""Ah, my dear friend," Don Benito once said, "at those very times when you thought me so morose and ungrateful, nay, when, as you now admit, you half thought me plotting your murder, at those very times my heart was frozen; I could not look at you, thinking of what, both on board this ship and your own, hung, from other hands, over my kind benefactor. And as God lives, Don Amasa, I know not whether desire for my own safety alone could have nerved me to that leap into your boat, had it not been for the thought that, did you, unenlightened, return to your ship, you, my best friend, with all who might be with you, stolen upon, that night, in your hammocks, would never in this world have wakened again. Do but think how you walked this deck, how you sat in this cabin, every inch of ground mined into honey-combs under you. Had I dropped the least hint, made the least advance towards an understanding between us, death, explosive death—yours as mine—would have ended the scene."
"True, true," cried Captain Delano, starting, "you have saved my life, Don Benito, more than I yours; saved it, too, against my knowledge and will."
"Nay, my friend," rejoined the Spaniard, courteous even to the point of religion, "God charmed your life, but you saved mine. To think of some things you did—those smilings and chattings, rash pointings and gesturings. For less than these, they slew my mate, Raneds; but you had the Prince of Heaven's safe-conduct through all ambuscades."
"Yes, all is owing to Providence, I know: but the temper of my mind that morning was more than commonly pleasant, while the sight of so much suffering, more apparent than real, added to my good-nature, compassion, and charity, happily interweaving the three. Had it been otherwise, doubtless, as you hint, some of my interferences might have ended unhappily enough. Besides, those feelings I spoke of enabled me to get the better of momentary distrust, at times when acuteness might have cost me my life, without saving another's. Only at the end did my suspicions get the better of me, and you know how wide of the mark they then proved."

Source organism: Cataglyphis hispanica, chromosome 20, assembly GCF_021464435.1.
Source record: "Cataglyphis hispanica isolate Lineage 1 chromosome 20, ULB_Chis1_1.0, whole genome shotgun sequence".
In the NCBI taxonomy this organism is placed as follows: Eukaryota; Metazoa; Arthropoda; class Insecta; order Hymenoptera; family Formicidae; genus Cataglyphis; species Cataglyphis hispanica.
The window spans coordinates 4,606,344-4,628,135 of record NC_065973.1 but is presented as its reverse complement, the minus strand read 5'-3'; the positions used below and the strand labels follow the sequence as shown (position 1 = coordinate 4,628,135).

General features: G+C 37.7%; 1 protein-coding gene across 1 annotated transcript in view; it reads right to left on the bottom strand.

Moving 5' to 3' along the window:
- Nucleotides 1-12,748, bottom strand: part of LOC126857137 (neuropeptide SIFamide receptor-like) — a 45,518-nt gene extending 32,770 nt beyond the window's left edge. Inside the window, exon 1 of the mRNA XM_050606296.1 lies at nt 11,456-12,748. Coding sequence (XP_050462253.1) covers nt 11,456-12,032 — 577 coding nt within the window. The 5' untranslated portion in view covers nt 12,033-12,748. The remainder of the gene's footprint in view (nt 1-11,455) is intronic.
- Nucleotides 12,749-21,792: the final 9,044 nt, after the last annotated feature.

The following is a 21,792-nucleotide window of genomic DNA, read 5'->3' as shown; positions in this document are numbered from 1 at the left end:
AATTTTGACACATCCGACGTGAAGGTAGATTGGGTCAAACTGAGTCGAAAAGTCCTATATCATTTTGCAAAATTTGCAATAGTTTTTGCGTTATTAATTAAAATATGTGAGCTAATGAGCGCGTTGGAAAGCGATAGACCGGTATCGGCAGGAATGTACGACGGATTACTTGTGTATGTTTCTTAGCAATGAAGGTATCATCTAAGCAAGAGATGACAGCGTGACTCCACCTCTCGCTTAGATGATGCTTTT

"Wide, indeed," said Don Benito, sadly; "you were with me all day; stood with me, sat with me, talked with me, looked at me, ate with me, drank with me; and yet, your last act was to clutch for a monster, not only an innocent man, but the most pitiable of all men. To such degree may malign machinations and deceptions impose. So far may even the best man err, in judging the conduct of one with the recesses of whose condition he is not acquainted. But you were forced to it; and you were in time undeceived. Would that, in both respects, it was so ever, and with all men."
"You generalize, Don Benito; and mournfully enough. But the past is passed; why moralize upon it? Forget it. See, yon bright sun has forgotten it all, and the blue sea, and the blue sky; these have turned over new leaves."
"Because they have no memory," he dejectedly replied; "because they are not human."
"But these mild trades that now fan your cheek, do they not come with a human-like healing to you? Warm friends, steadfast friends are the trades."
"With their steadfastness they but waft me to my tomb, Señor," was the foreboding response.
"You are saved," cried Captain Delano, more and more astonished and pained; "you are saved: what has cast such a shadow upon you?"
"The negro." [i.e., the African slave Babo, who seized Don Benito's ship and held him at dagger's point, forcing him to deceive Captain Delano (Don Amasa)]
There was silence, while the moody man sat, slowly and unconsciously gathering his mantle about him, as if it were a pall.
There was no more conversation that day."